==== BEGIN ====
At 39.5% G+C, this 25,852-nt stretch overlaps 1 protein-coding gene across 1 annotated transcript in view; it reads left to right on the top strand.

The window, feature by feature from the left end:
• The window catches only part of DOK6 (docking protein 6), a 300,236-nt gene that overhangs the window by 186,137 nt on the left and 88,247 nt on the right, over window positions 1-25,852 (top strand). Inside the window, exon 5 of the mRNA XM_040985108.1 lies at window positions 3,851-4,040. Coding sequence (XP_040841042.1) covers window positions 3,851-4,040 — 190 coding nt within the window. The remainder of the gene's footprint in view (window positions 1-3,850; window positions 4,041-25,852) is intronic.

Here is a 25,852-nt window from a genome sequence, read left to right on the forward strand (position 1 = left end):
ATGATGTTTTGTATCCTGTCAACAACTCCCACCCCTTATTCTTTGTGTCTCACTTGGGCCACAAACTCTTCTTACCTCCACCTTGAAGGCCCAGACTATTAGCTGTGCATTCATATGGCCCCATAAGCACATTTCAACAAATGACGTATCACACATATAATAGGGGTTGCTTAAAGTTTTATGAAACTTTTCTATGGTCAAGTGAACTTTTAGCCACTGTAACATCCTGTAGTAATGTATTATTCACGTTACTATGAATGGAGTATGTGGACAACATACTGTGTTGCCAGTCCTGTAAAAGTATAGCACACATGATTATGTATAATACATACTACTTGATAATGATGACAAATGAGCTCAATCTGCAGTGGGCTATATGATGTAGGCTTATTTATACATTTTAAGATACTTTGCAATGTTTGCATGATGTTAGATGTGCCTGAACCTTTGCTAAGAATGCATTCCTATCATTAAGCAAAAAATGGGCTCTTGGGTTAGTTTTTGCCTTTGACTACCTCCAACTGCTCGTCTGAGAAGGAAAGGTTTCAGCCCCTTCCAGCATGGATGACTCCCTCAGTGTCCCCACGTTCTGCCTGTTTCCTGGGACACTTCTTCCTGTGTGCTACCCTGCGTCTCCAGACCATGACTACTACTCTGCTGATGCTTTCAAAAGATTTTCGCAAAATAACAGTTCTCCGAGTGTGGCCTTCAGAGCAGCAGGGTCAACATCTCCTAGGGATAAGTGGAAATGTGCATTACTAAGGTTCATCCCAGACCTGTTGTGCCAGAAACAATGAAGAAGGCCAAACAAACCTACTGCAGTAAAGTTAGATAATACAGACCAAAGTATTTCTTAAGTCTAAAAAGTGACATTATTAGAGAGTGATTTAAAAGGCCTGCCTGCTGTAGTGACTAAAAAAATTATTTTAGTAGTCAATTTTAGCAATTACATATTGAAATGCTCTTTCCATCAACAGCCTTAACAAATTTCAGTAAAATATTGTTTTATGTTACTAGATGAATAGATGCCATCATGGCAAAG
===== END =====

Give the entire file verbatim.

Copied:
At 39.5% G+C, this 25,852-nt stretch overlaps 1 protein-coding gene across 1 annotated transcript in view; it reads left to right on the top strand.

The window, feature by feature from the left end:
• The window catches only part of DOK6 (docking protein 6), a 300,236-nt gene that overhangs the window by 186,137 nt on the left and 88,247 nt on the right, over window positions 1-25,852 (top strand). Inside the window, exon 5 of the mRNA XM_040985108.1 lies at window positions 3,851-4,040. Coding sequence (XP_040841042.1) covers window positions 3,851-4,040 — 190 coding nt within the window. The remainder of the gene's footprint in view (window positions 1-3,850; window positions 4,041-25,852) is intronic.

Here is a 25,852-nt window from a genome sequence, read left to right on the forward strand (position 1 = left end):
ATGATGTTTTGTATCCTGTCAACAACTCCCACCCCTTATTCTTTGTGTCTCACTTGGGCCACAAACTCTTCTTACCTCCACCTTGAAGGCCCAGACTATTAGCTGTGCATTCATATGGCCCCATAAGCACATTTCAACAAATGACGTATCACACATATAATAGGGGTTGCTTAAAGTTTTATGAAACTTTTCTATGGTCAAGTGAACTTTTAGCCACTGTAACATCCTGTAGTAATGTATTATTCACGTTACTATGAATGGAGTATGTGGACAACATACTGTGTTGCCAGTCCTGTAAAAGTATAGCACACATGATTATGTATAATACATACTACTTGATAATGATGACAAATGAGCTCAATCTGCAGTGGGCTATATGATGTAGGCTTATTTATACATTTTAAGATACTTTGCAATGTTTGCATGATGTTAGATGTGCCTGAACCTTTGCTAAGAATGCATTCCTATCATTAAGCAAAAAATGGGCTCTTGGGTTAGTTTTTGCCTTTGACTACCTCCAACTGCTCGTCTGAGAAGGAAAGGTTTCAGCCCCTTCCAGCATGGATGACTCCCTCAGTGTCCCCACGTTCTGCCTGTTTCCTGGGACACTTCTTCCTGTGTGCTACCCTGCGTCTCCAGACCATGACTACTACTCTGCTGATGCTTTCAAAAGATTTTCGCAAAATAACAGTTCTCCGAGTGTGGCCTTCAGAGCAGCAGGGTCAACATCTCCTAGGGATAAGTGGAAATGTGCATTACTAAGGTTCATCCCAGACCTGTTGTGCCAGAAACAATGAAGAAGGCCAAACAAACCTACTGCAGTAAAGTTAGATAATACAGACCAAAGTATTTCTTAAGTCTAAAAAGTGACATTATTAGAGAGTGATTTAAAAGGCCTGCCTGCTGTAGTGACTAAAAAAATTATTTTAGTAGTCAATTTTAGCAATTACATATTGAAATGCTCTTTCCATCAACAGCCTTAACAAATTTCAGTAAAATATTGTTTTATGTTACTAGATGAATAGATGCCATCATGGCAAAG